Below The Beltway

I believe in the free speech that liberals used to believe in, the economic freedom that conservatives used to believe in, and the personal freedom that America used to believe in.

Connolly Wins In The 11th, Ellmore Wins In The 8th, Wolf Wins In The 10th

In a primary election marked by incredibly low turnout, it’s usually the candidate with the most committed supported and best organized get-out-the-vote effort that’s going to come out on top, and it looks like that’s what happened in Northern Virginia’s Congressional Districts yesterday.

In the Democratic race in the 11th District, for example, Fairfax BOCS Chairman Gerry Connolly defeated Leslie Byrne

Gerald E. Connolly of Fairfax County, the top elected official of the region’s largest jurisdiction, won yesterday’s Democratic primary in the 11th Congressional District in a fiercely contested race to replace retiring Republican Tom Davis.

On a day of dismally low turnout — less than 3 percent of registered voters cast ballots in many precincts — Connolly, chairman of the Fairfax County Board of Supervisors, beat former representative Leslie L. Byrne with almost 58 percent of the vote in the most closely watched of yesterday’s five regional primaries. Two lesser-known Democrats also were in the race.

The district has trended Democratic in recent statewide elections, and although Davis, a moderate Republican, has managed to hang on to the seat, his departure is widely viewed as an opportunity for Democrats to pick up a seat in Congress. The intensity of the Democratic campaign for the seat underscored Virginia’s status as a state in play in the November presidential election.

“We come out of this landslide win going into November in a very strong position,” Connolly said last night, referring to his next opponent, Republican newcomer Keith S. Fimian, a local businessman who is well-financed for the fall campaign. “This is going to be one of the most targeted races in the country. It’s a prime pickup opportunity for Democrats.”

Fimian certainly going to have his work cut out for him here. Slowly but surely, the 11th District has been trending Democratic for the past several years and Connolly is an experienced politician who, last year, won a decisive victory for BOCS Chairman in the district’s largest jurisdiction.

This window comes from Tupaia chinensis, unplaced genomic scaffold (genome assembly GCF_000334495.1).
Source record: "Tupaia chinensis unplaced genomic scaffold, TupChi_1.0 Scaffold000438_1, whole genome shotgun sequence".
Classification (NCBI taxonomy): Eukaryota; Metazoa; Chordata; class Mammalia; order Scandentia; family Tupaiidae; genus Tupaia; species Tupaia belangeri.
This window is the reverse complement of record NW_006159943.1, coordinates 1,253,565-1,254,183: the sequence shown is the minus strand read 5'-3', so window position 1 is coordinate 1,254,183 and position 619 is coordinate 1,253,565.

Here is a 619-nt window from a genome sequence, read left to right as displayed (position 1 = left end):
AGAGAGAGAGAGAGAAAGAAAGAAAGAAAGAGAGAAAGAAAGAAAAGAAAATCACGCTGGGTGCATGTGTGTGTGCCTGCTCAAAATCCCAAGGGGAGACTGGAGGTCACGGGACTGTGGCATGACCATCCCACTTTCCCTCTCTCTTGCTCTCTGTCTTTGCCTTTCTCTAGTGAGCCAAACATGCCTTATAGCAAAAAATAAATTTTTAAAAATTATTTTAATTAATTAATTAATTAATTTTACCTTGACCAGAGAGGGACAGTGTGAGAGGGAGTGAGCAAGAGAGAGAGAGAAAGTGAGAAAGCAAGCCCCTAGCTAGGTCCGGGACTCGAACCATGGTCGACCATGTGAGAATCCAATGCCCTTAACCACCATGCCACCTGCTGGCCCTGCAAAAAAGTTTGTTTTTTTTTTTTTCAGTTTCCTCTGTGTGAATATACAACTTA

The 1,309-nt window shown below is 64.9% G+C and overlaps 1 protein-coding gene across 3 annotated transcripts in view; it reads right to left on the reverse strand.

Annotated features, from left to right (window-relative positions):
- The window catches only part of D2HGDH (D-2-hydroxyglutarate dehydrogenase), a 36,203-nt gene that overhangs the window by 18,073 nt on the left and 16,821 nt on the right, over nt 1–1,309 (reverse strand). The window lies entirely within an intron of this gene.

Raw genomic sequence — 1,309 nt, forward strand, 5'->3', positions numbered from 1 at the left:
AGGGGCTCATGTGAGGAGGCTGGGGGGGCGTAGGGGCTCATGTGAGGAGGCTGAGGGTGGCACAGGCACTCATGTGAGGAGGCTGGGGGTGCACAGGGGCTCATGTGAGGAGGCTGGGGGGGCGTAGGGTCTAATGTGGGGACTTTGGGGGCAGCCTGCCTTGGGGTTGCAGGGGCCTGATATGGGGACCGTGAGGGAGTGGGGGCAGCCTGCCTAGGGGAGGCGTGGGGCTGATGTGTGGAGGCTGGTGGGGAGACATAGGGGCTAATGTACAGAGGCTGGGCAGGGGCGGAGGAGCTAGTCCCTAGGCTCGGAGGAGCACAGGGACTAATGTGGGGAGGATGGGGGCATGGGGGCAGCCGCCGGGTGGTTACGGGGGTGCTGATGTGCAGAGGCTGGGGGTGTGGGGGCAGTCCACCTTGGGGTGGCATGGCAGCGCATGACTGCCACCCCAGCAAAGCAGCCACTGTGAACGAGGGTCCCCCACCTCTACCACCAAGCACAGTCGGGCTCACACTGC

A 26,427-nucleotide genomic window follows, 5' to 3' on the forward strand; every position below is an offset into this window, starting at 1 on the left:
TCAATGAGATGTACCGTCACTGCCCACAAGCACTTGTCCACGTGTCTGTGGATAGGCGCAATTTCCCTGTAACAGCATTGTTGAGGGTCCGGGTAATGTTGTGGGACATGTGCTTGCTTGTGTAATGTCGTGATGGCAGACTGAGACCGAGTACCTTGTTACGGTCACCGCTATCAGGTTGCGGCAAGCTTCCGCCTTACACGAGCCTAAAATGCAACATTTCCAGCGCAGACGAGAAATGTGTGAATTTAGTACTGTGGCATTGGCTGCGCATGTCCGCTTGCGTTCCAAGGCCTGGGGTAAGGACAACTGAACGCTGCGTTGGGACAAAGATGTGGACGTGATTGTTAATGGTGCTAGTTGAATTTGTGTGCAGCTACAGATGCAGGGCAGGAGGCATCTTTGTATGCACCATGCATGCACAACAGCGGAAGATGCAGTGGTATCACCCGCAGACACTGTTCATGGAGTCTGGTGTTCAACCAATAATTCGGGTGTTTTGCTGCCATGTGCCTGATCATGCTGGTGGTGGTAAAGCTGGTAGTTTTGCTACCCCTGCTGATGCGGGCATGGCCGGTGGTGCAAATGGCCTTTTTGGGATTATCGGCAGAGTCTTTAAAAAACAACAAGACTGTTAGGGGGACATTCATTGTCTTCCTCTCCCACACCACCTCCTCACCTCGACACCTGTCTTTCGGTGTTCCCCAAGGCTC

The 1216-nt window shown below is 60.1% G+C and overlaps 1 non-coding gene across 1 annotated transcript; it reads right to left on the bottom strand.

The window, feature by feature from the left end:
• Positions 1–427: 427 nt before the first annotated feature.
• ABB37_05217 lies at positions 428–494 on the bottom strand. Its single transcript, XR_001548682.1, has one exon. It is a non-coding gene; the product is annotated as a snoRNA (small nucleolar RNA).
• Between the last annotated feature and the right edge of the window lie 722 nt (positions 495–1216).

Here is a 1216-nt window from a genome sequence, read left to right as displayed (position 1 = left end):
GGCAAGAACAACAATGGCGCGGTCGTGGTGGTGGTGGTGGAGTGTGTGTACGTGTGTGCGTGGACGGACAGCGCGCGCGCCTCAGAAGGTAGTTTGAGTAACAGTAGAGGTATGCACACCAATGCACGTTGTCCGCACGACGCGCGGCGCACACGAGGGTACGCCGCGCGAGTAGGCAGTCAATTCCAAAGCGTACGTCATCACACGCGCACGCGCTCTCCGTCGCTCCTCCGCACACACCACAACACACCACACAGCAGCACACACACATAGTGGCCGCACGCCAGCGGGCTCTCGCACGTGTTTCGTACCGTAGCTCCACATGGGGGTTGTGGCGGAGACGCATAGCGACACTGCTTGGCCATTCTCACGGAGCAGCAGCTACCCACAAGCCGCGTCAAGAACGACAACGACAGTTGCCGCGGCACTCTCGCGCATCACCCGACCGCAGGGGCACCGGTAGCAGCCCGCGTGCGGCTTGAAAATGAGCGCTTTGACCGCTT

Meanwhile, over the 8th Congressional District Mark Ellmore defeated Amit Singh in a race where fewer than 7,000 people voted:

U.S. Rep. Jim Moran (D) will face Republican Mark Ellmore in November after both men won their respective party primaries Tuesday.

Moran, who has represented the 8th District for 17 years, soundly beat his primary challenger Matthew Famiglietti, an attorney from Falls Church who said he hopes to “give the Democratic party back its soul.”

He will face Ellmore, an Alexandria banker who received more than 55 percent of votes over primary opponent Amit Singh, a businessman from Arlington.

(…)

Ellmore, a lifelong resident of Alexandria, ran a campaign based on cutting taxes and tough crackdowns on immigration. He promises to oppose abortion and thinks marriage should be defined as a union between a man and a woman.

Ellmore had racked up endorsements from what’s left of elected Republicans in the 8th District, and had basically been running for this nomination for the past two years, so it’s not entirely surprising that he pulled out a win under these circumstances.

I will say this, though, Amit Singh acquitted himself well in this race, hopefully we’ll be hearing from him again.

And, finally, in what may be the least surprising outcome in all of the contested primaries, Congressman Frank Wolf handily defeated Vern McKinley:

WINCHESTER — The rematch is on.

Incumbent Rep. Frank Wolf, R-10th, and Democratic contender Judy Feder won their respective primary battles Tuesday night, setting up a rematch of the 2006 general election.

With all but one precinct of 194 tallied, Wolf consistently outstripped challenger Vern McKinley by more than a 10-to-1 margin, tallying 16,559 votes to McKinley’s 1,585, or 91 percent to 9 percent.

Turnout was about 3.8 percent, modest by recent congressional primary standards.

Wolf, seeking his 15th term in the House of Representatives, walked to victory handily in every locality, never dropping below 80 percent of the total in any city or county.

McKinley came closest in Warren County, where he collected 19.91 percent of the vote.

“I appreciate very much the vote of confidence,” Wolf said after the rout became evident. “We’ve all worked hard on issues that are important to people of the valley. I love that region. We’ve spent a lot of time out there.”

McKinley couldn’t immediately be reached for comment.

Wolf’s incumbency and popularity in the District, combined with the incredibly low turnout, pretty much made this result inevitable.

One Response to “Connolly Wins In The 11th, Ellmore Wins In The 8th, Wolf Wins In The 10th”

  1. [...] as Rick notes and yesterday demonstrates clearly, primary elections typically have low voter turnout to begin with so it’s unclear just how [...]

[Below The Beltway is proudly powered by WordPress.]